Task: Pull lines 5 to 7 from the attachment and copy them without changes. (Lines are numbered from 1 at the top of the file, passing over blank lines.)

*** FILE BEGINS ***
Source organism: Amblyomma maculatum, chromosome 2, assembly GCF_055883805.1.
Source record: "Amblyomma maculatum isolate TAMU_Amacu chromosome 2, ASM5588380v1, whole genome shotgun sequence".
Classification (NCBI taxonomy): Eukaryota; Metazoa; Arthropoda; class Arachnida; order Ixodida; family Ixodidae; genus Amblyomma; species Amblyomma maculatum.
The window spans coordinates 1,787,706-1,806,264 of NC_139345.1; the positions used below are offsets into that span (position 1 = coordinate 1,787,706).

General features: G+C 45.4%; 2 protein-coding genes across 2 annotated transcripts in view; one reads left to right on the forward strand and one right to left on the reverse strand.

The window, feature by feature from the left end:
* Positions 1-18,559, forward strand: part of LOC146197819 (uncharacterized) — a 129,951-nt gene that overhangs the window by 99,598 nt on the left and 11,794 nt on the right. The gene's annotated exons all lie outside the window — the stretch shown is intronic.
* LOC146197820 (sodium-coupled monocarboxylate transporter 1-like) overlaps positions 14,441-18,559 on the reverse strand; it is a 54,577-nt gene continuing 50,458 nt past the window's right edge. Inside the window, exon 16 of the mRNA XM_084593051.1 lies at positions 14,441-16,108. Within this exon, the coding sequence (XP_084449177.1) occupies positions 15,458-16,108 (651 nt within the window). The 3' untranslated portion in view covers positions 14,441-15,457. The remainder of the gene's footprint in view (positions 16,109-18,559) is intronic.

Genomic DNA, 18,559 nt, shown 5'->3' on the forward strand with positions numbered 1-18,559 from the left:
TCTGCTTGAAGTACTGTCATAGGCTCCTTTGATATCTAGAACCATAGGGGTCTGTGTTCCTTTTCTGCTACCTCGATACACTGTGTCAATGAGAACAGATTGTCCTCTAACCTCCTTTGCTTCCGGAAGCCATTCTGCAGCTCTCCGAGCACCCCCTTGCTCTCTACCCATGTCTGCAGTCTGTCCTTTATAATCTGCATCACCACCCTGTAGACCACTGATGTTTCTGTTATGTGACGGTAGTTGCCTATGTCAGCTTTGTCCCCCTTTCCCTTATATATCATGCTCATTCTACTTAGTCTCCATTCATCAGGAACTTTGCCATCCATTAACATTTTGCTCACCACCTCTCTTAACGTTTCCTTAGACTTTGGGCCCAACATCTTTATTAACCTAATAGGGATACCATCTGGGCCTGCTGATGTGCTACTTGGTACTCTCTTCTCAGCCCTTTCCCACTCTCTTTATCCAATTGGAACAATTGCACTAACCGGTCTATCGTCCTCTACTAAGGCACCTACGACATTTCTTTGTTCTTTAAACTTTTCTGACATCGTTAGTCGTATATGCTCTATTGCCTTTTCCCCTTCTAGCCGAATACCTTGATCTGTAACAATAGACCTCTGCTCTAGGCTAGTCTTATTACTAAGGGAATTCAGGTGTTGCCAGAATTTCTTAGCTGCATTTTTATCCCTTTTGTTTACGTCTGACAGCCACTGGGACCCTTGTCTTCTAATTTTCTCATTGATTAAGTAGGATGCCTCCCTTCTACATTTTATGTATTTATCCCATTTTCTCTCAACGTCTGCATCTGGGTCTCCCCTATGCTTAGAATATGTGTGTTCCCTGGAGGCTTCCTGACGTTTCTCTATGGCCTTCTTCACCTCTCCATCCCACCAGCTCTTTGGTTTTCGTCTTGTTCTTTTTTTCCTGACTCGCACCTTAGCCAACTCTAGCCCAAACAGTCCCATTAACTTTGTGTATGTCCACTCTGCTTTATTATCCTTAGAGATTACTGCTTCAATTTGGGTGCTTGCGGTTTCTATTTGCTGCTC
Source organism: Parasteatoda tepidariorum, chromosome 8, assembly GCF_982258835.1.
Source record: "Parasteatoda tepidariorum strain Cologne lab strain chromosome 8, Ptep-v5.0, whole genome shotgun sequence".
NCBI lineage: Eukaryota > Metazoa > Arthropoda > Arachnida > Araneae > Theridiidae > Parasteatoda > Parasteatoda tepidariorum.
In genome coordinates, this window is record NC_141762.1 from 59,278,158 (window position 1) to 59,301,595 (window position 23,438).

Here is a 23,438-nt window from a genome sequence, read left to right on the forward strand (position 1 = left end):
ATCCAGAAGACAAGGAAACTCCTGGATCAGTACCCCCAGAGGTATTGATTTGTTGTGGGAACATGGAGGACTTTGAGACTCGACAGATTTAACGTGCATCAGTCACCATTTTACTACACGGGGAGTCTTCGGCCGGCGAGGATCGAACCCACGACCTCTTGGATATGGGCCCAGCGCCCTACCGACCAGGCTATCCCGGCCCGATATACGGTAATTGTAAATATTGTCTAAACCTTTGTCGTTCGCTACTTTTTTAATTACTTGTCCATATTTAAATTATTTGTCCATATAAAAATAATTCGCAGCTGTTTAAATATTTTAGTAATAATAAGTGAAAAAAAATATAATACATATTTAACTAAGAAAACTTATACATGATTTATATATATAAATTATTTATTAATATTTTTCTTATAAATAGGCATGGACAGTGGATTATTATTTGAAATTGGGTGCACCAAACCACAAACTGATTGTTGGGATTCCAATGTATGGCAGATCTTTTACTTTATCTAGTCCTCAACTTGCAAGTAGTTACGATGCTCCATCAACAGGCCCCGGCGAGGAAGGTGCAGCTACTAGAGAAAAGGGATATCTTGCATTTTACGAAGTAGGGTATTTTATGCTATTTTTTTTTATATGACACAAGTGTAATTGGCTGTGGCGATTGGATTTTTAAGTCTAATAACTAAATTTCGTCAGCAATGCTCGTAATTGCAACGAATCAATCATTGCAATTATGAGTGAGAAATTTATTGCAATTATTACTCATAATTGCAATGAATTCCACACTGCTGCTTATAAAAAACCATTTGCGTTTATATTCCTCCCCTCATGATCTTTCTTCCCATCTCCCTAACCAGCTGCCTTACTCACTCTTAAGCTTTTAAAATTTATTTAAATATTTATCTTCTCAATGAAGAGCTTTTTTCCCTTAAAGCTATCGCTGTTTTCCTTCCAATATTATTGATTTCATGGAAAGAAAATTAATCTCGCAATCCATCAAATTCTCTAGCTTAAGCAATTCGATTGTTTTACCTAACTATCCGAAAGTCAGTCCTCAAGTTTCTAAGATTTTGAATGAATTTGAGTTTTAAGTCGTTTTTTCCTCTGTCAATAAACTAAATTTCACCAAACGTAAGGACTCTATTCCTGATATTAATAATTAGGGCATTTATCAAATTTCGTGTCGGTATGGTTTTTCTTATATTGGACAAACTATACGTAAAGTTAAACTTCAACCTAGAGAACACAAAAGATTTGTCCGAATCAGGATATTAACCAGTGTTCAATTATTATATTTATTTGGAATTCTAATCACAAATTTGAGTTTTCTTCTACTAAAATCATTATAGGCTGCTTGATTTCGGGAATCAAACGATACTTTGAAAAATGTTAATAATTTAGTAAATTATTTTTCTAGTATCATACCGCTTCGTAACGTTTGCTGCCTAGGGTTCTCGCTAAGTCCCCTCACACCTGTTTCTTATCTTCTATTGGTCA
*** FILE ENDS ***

General features: G+C 45.4%; 2 protein-coding genes across 2 annotated transcripts in view; one reads left to right on the forward strand and one right to left on the reverse strand.

The window, feature by feature from the left end:
* Positions 1-18,559, forward strand: part of LOC146197819 (uncharacterized) — a 129,951-nt gene that overhangs the window by 99,598 nt on the left and 11,794 nt on the right. The gene's annotated exons all lie outside the window — the stretch shown is intronic.